What led to my exit from the amazing community I had fallen ass-backward into? It all started when the relationship between BlueTree Network and 100State shifted.
Both companies became so successful that they began stepping on one another’s toes. The space was crowded and loud. I personally loved it, but as we grew our team to include sales folks and recruiters who needed to be on the phone all day, the novelty of entire teams squished into a room wore off.
People needed offices with walls. People needed parking. It was no longer a startup; BlueTree had officially grown up. It wanted to be in bed by 10pm after watching its favorite show on Netflix—gone were the days chasing the sunrise, powered by tequila and bummed cigarettes. BlueTree dominated most of the prime private offices due to its initial position of power in the relationship. As 100State expanded its business they wanted to rent those offices to startups and hold educational sessions in the nice conference room that had long served as BlueTree’s bullpen. It was decided that BlueTree would move out and 100State would take over the entire space.
It was the best thing for everyone. Except for me.
There was a joke on our team that I would get a nervous tic if I ever left the isthmus of downtown Madison. If you’ve never been to Madison, the downtown area falls on a narrow strip of land—a geographic anomaly that has played an enormous role in Madison becoming the beautiful, quirky city it is today. When you’re on the isthmus, you’re in this beautiful bubble. There are no big box stores. Bike lanes dominate and people walk everywhere. Our state capitol building sits in the middle of everything; it’s a truly majestic structure that forces people to stop and think about things like virtue and beauty. The restaurants are fantastic, the bars are great, and the University of Wisconsin-Madison ensures a constant stream of beautiful young people mulling about. It’s one of the nicest places in the world, when the weather cooperates. Off the isthmus though is Anywhere, USA. National chain stores dominate along with shitty malls, subdivisions, an astounding lack of diversity, and other suburban things that city people hate. All of a sudden you’re snapped out of this dream state where Madison feels like some secret cosmopolitan gem and reminded that you’re in the middle of Wisconsin. I hate it. With my employer moving off the isthmus, the writing was on the wall for me.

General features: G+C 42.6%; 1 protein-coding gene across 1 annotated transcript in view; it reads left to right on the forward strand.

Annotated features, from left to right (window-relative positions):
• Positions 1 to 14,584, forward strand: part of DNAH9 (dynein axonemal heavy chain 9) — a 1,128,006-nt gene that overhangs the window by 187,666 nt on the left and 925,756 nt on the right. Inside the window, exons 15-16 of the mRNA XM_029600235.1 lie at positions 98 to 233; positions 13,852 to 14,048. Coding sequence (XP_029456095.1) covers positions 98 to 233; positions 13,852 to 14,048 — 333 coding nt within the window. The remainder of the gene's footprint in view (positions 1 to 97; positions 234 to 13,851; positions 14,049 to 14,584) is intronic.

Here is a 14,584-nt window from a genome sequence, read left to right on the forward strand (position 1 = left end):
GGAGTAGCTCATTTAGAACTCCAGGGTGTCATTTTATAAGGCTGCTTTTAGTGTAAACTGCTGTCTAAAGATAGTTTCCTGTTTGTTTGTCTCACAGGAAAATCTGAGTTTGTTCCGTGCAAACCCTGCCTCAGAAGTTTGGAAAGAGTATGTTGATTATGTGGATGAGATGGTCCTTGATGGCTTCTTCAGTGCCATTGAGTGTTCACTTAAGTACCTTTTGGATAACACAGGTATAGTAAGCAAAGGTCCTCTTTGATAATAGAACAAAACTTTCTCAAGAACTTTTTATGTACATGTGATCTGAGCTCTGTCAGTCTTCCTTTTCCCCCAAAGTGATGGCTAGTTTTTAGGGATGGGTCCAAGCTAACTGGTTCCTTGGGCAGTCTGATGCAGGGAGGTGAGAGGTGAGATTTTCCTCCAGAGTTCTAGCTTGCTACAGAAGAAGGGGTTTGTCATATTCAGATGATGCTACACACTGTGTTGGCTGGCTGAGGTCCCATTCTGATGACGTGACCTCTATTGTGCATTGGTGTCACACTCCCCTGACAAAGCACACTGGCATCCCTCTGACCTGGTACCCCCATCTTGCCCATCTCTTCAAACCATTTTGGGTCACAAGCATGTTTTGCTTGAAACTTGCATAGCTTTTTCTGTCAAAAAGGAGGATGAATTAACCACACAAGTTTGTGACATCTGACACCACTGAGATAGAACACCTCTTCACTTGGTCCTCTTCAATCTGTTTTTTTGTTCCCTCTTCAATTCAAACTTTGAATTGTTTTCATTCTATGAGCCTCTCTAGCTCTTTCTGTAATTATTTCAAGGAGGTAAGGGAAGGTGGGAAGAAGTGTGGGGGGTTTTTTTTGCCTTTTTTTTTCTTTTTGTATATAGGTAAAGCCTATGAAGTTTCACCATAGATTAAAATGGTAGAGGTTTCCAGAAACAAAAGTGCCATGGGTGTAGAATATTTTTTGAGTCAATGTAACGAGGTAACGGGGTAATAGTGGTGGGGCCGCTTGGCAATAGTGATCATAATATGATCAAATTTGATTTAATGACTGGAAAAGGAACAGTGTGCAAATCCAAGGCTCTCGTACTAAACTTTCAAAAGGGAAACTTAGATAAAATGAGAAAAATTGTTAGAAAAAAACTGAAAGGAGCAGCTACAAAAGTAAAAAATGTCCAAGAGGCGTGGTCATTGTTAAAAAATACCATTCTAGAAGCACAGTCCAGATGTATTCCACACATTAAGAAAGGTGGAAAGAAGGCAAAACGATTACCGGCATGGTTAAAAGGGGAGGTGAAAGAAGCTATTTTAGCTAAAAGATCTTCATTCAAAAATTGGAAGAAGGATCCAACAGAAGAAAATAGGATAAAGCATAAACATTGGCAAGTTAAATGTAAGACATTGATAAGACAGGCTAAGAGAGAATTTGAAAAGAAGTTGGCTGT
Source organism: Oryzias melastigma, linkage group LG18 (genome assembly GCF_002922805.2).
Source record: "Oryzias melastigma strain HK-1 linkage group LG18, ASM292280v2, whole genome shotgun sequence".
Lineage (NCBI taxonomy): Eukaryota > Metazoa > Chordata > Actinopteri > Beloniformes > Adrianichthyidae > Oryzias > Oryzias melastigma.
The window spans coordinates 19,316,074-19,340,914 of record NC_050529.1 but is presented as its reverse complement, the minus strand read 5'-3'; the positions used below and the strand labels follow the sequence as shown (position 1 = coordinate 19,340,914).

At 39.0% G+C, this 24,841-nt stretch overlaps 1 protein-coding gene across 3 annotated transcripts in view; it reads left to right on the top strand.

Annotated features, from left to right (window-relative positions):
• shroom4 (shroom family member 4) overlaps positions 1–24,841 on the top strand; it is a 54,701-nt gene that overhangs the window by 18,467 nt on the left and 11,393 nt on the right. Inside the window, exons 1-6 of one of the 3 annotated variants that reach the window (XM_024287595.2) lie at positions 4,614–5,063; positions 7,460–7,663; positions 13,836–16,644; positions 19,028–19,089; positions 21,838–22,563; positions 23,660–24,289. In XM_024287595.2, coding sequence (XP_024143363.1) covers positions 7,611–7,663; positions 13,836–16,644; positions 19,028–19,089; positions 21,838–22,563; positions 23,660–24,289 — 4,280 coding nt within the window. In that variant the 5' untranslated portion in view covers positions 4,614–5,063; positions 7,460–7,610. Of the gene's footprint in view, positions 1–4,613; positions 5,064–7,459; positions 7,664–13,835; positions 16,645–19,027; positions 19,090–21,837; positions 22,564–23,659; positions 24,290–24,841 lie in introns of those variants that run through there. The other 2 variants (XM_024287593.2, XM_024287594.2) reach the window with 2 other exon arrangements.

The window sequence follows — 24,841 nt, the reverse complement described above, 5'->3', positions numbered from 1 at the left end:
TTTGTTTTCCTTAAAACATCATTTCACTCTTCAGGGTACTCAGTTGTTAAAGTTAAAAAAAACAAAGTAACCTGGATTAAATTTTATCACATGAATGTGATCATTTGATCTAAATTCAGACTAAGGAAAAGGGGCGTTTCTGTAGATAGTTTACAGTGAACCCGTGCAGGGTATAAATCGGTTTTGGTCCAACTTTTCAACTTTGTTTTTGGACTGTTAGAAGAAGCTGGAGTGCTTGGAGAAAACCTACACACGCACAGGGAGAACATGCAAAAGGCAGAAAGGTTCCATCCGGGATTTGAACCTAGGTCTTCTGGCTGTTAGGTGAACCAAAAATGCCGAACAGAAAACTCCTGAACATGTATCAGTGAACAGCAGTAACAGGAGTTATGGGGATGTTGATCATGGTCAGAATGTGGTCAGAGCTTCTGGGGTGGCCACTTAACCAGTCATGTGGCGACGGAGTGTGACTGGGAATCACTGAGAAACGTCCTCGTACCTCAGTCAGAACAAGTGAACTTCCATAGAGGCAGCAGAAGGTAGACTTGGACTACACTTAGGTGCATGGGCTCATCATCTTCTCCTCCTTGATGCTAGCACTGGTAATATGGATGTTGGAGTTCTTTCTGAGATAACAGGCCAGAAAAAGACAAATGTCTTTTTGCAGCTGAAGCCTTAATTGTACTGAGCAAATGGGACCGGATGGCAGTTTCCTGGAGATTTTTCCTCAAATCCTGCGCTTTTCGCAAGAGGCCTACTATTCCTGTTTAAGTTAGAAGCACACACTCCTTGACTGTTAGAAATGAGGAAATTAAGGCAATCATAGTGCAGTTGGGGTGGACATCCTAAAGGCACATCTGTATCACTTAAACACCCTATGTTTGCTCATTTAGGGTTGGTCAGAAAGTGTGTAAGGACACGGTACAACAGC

BlueTree Network no longer needed someone like me. It didn’t need young dreamers willing to dig in when nothing made sense and work their ass off to make it real. It already was real. My final task was to find my replacement to ensure the operations kept running smoothly. I hired a lovely young woman smarter and more diligent than myself, and made a clean break with the company that gave me my first shot.
What I should have done was throw myself into the 100State community and start working on my own endeavor. What I did instead was get a job working at a local clothing store working three days a week. I spent the summer riding my motorcycle as much as possible and drinking entirely too much whiskey.
While my “sabbatical” was fantastic, something unfortunate happened. I became disconnected from the community. My rich network of talented people dried up, replaced with… nothing. All of a sudden, all the advantages that were served to me on a silver platter, all the people who knew me or at least had an idea of who I was, were gone. I went from being able to join an interesting startup, or land a job solely on connections and reputation, to being another 20-something college graduate lost in the abyss of job seekers.